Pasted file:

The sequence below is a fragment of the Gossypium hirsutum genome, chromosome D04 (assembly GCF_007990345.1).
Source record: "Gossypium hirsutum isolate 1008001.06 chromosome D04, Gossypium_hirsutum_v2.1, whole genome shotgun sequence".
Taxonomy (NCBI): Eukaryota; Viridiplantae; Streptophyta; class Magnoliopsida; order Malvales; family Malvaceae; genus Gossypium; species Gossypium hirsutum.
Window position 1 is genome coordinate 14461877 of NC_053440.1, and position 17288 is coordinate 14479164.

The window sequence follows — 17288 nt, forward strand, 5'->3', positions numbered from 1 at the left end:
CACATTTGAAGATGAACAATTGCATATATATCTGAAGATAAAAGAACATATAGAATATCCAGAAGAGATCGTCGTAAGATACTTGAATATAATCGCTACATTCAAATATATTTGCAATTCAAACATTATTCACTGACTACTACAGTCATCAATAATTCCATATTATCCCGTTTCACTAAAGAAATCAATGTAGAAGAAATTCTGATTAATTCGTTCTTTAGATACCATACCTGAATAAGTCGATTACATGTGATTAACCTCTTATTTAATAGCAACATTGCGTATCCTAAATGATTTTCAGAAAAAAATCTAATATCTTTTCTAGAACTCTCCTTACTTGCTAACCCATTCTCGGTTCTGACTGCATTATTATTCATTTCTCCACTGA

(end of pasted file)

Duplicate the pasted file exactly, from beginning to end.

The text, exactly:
The sequence below is a fragment of the Gossypium hirsutum genome, chromosome D04 (assembly GCF_007990345.1).
Source record: "Gossypium hirsutum isolate 1008001.06 chromosome D04, Gossypium_hirsutum_v2.1, whole genome shotgun sequence".
Taxonomy (NCBI): Eukaryota; Viridiplantae; Streptophyta; class Magnoliopsida; order Malvales; family Malvaceae; genus Gossypium; species Gossypium hirsutum.
Window position 1 is genome coordinate 14461877 of NC_053440.1, and position 17288 is coordinate 14479164.

The window sequence follows — 17288 nt, forward strand, 5'->3', positions numbered from 1 at the left end:
CACATTTGAAGATGAACAATTGCATATATATCTGAAGATAAAAGAACATATAGAATATCCAGAAGAGATCGTCGTAAGATACTTGAATATAATCGCTACATTCAAATATATTTGCAATTCAAACATTATTCACTGACTACTACAGTCATCAATAATTCCATATTATCCCGTTTCACTAAAGAAATCAATGTAGAAGAAATTCTGATTAATTCGTTCTTTAGATACCATACCTGAATAAGTCGATTACATGTGATTAACCTCTTATTTAATAGCAACATTGCGTATCCTAAATGATTTTCAGAAAAAAATCTAATATCTTTTCTAGAACTCTCCTTACTTGCTAACCCATTCTCGGTTCTGACTGCATTATTATTCATTTCTCCACTGA